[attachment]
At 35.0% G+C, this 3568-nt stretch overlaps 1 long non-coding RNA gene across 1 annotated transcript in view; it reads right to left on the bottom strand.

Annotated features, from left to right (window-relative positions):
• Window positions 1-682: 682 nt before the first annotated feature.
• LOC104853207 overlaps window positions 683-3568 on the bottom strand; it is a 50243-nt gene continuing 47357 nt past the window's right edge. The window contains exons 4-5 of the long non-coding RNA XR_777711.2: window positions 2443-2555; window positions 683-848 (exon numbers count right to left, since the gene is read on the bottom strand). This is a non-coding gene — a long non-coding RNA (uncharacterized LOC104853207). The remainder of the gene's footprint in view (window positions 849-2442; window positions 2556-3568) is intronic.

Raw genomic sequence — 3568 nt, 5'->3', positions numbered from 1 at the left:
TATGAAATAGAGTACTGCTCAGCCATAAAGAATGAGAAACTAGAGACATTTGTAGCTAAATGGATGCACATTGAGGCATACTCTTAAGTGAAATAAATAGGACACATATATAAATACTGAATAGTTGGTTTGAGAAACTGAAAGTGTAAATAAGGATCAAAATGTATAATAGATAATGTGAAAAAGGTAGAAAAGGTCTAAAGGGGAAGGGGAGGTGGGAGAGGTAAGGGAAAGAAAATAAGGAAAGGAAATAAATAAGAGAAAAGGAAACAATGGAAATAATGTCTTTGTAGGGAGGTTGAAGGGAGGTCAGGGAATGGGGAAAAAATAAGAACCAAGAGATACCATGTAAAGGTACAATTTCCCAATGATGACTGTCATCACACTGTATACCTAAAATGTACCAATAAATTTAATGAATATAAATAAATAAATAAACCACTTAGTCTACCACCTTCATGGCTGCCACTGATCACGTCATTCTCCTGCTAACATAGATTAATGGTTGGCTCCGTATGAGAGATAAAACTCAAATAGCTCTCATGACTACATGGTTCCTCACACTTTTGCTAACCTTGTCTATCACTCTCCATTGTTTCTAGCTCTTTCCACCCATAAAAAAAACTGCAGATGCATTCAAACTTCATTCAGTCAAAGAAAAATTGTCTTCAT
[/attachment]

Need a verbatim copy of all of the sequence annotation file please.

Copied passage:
At 35.0% G+C, this 3568-nt stretch overlaps 1 long non-coding RNA gene across 1 annotated transcript in view; it reads right to left on the bottom strand.

Annotated features, from left to right (window-relative positions):
• Window positions 1-682: 682 nt before the first annotated feature.
• LOC104853207 overlaps window positions 683-3568 on the bottom strand; it is a 50243-nt gene continuing 47357 nt past the window's right edge. The window contains exons 4-5 of the long non-coding RNA XR_777711.2: window positions 2443-2555; window positions 683-848 (exon numbers count right to left, since the gene is read on the bottom strand). This is a non-coding gene — a long non-coding RNA (uncharacterized LOC104853207). The remainder of the gene's footprint in view (window positions 849-2442; window positions 2556-3568) is intronic.

Raw genomic sequence — 3568 nt, 5'->3', positions numbered from 1 at the left:
TATGAAATAGAGTACTGCTCAGCCATAAAGAATGAGAAACTAGAGACATTTGTAGCTAAATGGATGCACATTGAGGCATACTCTTAAGTGAAATAAATAGGACACATATATAAATACTGAATAGTTGGTTTGAGAAACTGAAAGTGTAAATAAGGATCAAAATGTATAATAGATAATGTGAAAAAGGTAGAAAAGGTCTAAAGGGGAAGGGGAGGTGGGAGAGGTAAGGGAAAGAAAATAAGGAAAGGAAATAAATAAGAGAAAAGGAAACAATGGAAATAATGTCTTTGTAGGGAGGTTGAAGGGAGGTCAGGGAATGGGGAAAAAATAAGAACCAAGAGATACCATGTAAAGGTACAATTTCCCAATGATGACTGTCATCACACTGTATACCTAAAATGTACCAATAAATTTAATGAATATAAATAAATAAATAAACCACTTAGTCTACCACCTTCATGGCTGCCACTGATCACGTCATTCTCCTGCTAACATAGATTAATGGTTGGCTCCGTATGAGAGATAAAACTCAAATAGCTCTCATGACTACATGGTTCCTCACACTTTTGCTAACCTTGTCTATCACTCTCCATTGTTTCTAGCTCTTTCCACCCATAAAAAAAACTGCAGATGCATTCAAACTTCATTCAGTCAAAGAAAAATTGTCTTCAT